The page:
Bless Me Ultima By Anaya Rudolfo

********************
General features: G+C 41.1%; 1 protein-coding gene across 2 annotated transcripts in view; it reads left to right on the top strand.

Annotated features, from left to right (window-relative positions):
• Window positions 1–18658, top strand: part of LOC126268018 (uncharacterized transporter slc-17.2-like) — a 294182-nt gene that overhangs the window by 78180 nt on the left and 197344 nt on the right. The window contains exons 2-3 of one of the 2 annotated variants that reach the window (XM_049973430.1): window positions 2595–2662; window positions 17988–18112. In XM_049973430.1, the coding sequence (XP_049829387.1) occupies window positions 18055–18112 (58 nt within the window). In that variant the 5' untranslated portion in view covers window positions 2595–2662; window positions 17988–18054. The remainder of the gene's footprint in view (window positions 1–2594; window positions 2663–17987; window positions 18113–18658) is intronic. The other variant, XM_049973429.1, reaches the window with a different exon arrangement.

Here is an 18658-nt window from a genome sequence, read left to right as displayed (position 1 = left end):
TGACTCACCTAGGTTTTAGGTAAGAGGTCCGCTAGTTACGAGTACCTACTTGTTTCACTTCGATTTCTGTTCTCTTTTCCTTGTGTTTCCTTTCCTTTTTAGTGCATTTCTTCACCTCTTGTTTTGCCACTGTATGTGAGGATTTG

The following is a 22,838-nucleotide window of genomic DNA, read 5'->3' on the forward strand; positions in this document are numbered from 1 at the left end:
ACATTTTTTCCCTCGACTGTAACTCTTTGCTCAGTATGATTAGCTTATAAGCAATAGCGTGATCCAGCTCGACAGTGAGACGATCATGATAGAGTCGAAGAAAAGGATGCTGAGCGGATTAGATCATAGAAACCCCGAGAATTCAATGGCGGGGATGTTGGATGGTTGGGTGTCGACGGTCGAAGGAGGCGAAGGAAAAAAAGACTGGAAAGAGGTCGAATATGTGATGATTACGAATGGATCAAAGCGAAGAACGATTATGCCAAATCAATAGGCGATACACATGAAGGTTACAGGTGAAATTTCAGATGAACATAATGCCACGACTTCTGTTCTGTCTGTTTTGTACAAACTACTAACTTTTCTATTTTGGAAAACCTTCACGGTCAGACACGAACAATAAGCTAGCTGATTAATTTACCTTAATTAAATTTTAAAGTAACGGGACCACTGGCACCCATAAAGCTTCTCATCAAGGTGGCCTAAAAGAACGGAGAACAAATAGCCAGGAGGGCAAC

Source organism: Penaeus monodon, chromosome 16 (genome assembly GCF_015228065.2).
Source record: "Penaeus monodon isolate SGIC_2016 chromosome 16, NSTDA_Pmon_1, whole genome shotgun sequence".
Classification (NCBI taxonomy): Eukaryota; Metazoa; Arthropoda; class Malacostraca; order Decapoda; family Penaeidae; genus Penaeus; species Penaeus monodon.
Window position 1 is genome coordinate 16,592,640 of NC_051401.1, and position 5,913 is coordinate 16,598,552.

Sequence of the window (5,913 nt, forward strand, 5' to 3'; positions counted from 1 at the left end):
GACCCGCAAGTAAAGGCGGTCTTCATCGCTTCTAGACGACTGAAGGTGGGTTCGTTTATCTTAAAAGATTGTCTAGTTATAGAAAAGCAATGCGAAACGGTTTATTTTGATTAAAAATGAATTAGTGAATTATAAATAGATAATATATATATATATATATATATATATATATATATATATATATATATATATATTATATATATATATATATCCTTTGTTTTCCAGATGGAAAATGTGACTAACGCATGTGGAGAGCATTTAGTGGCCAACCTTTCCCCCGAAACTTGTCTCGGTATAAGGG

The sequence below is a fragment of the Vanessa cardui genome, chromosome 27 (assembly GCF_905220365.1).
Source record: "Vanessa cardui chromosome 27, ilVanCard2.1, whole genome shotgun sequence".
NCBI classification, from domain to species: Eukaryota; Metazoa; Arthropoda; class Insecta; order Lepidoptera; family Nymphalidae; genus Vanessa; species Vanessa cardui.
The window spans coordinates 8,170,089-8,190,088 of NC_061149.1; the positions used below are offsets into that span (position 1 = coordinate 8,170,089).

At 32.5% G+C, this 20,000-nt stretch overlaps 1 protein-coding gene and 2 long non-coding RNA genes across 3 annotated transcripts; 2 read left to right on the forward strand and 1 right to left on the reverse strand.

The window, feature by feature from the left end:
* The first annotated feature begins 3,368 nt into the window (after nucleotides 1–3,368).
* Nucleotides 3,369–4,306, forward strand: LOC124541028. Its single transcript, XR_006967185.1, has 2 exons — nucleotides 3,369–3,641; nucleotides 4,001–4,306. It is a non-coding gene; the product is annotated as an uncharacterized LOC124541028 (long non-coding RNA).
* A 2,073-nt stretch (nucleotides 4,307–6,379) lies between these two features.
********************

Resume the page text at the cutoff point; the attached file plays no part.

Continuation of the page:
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Bless Me Ultima by Anaya Rudolfo is a novel about a young boy, Antonio, whose conflicted ancestry causes him to question many of the beliefs instilled in him. As Mexicans, his father is a descendant of the Spanish conquistadors and his mother is a descendent of the indigenous people who, instead of continuing to fight a losing battle, decided to compromise by adopting much of the Spanish culture. The coexistence of two cultures is referred to as syncretism. All Antonio’s young life has been dominated by this syncretic conflict, though he is expected to eventually choose between the two sides of his ancestry, either the pastoral life of his mother’s indigenous side posed by farming or the priesthood, or the warring side posed by his father’s ancestors, the Spanish conquistadors (Themes: Theme Analysis, n.d.) Ultima convinces him that his fate does not lie in his ancestry alone; rather his fate lies in his own conviction irrespective of ancestry; the decisions he makes need not defer to either side of his ancestry (Theme Analysis: Coming of Age, n.d). Even Antonio’s father comes to terms with the indigenous side of Antonio’s ancestry when his warring sons desert him in order to roam free. His father defers to his own well-being irrespective of his ancestry, as he does not want to lose his sons. His brothers too feel that they had made a mistake when choosing one side over the over, but they are who they are based on their past decisions. They feel it is too late for them to change. Antonio, too, begins to learn that at a young age that any decision he makes must be one which arises out of his own convictions. If his father had based his decisions on similar grounds, maybe his sons would not have deserted him. Just as when the indigenous people of Mexico kept their traditions by blending the Spanish into their own, Antonio too can defer to his own brand of

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